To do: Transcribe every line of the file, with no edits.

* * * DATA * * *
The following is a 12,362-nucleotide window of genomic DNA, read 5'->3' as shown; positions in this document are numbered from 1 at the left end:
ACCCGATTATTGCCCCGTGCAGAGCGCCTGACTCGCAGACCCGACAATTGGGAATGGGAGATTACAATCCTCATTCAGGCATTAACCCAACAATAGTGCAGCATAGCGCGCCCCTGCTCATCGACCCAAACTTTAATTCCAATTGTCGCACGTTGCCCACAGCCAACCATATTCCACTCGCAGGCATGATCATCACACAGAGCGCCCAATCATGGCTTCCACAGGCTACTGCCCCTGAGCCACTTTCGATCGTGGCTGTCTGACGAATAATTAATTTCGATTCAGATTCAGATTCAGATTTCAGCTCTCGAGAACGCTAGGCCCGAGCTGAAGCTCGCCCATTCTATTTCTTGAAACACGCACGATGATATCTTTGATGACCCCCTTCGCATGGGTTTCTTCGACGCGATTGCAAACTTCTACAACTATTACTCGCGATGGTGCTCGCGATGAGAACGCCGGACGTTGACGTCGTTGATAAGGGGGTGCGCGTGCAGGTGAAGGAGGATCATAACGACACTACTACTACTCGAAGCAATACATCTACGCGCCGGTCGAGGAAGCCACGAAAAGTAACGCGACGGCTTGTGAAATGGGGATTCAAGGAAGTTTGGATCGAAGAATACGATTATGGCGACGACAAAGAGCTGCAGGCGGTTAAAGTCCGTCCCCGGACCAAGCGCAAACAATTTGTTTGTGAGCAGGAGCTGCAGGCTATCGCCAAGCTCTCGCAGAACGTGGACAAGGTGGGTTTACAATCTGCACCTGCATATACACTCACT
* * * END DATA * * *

The following is a 12,362-nucleotide window of genomic DNA, read 5'->3' as shown; positions in this document are numbered from 1 at the left end:
ACCCGATTATTGCCCCGTGCAGAGCGCCTGACTCGCAGACCCGACAATTGGGAATGGGAGATTACAATCCTCATTCAGGCATTAACCCAACAATAGTGCAGCATAGCGCGCCCCTGCTCATCGACCCAAACTTTAATTCCAATTGTCGCACGTTGCCCACAGCCAACCATATTCCACTCGCAGGCATGATCATCACACAGAGCGCCCAATCATGGCTTCCACAGGCTACTGCCCCTGAGCCACTTTCGATCGTGGCTGTCTGACGAATAATTAATTTCGATTCAGATTCAGATTCAGATTTCAGCTCTCGAGAACGCTAGGCCCGAGCTGAAGCTCGCCCATTCTATTTCTTGAAACACGCACGATGATATCTTTGATGACCCCCTTCGCATGGGTTTCTTCGACGCGATTGCAAACTTCTACAACTATTACTCGCGATGGTGCTCGCGATGAGAACGCCGGACGTTGACGTCGTTGATAAGGGGGTGCGCGTGCAGGTGAAGGAGGATCATAACGACACTACTACTACTCGAAGCAATACATCTACGCGCCGGTCGAGGAAGCCACGAAAAGTAACGCGACGGCTTGTGAAATGGGGATTCAAGGAAGTTTGGATCGAAGAATACGATTATGGCGACGACAAAGAGCTGCAGGCGGTTAAAGTCCGTCCCCGGACCAAGCGCAAACAATTTGTTTGTGAGCAGGAGCTGCAGGCTATCGCCAAGCTCTCGCAGAACGTGGACAAGGTGGGTTTACAATCTGCACCTGCATATACACTCACT